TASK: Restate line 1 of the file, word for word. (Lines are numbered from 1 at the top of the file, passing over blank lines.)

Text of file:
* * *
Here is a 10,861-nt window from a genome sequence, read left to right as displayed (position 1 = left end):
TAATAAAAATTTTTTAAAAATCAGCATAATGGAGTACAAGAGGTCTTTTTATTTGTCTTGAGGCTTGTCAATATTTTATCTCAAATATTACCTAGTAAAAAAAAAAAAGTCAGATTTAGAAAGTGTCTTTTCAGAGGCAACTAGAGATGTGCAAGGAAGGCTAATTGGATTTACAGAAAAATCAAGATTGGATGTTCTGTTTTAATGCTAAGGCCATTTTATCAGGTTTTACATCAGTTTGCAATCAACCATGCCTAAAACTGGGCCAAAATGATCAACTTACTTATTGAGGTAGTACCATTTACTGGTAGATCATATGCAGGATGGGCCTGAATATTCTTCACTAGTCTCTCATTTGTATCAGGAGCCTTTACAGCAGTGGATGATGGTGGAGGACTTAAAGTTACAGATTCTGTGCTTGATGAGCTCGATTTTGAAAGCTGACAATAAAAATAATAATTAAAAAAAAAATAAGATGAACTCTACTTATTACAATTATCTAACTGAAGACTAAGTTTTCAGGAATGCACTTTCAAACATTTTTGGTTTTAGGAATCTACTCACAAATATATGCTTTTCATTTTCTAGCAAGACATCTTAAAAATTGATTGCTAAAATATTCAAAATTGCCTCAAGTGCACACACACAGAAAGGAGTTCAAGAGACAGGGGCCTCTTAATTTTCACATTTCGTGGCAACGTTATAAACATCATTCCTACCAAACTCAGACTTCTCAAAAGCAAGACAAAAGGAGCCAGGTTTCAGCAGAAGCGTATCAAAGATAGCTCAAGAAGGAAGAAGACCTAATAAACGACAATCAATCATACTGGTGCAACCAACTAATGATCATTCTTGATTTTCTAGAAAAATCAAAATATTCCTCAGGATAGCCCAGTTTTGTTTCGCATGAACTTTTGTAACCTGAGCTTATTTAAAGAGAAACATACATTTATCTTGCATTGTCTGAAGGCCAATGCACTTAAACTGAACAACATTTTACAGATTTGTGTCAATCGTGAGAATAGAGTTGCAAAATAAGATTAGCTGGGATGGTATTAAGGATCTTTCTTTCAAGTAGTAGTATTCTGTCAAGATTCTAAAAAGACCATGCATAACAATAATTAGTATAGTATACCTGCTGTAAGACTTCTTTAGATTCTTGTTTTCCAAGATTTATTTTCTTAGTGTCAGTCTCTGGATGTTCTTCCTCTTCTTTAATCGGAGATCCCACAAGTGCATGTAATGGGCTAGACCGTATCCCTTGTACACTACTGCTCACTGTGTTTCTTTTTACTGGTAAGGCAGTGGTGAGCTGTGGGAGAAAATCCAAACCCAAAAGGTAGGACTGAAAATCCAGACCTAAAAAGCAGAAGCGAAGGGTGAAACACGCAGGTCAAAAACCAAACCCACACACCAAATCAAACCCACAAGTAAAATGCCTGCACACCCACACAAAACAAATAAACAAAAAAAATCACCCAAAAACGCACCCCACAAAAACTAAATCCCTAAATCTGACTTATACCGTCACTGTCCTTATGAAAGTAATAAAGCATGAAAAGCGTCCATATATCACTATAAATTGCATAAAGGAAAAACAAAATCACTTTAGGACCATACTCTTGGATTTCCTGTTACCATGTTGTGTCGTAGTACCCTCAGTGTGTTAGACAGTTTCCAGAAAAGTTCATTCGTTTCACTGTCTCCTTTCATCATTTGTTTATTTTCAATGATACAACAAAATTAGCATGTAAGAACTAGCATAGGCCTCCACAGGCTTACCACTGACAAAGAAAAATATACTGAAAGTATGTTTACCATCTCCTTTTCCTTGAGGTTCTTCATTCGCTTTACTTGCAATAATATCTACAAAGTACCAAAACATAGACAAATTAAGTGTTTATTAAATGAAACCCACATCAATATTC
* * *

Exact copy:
Here is a 10,861-nt window from a genome sequence, read left to right as displayed (position 1 = left end):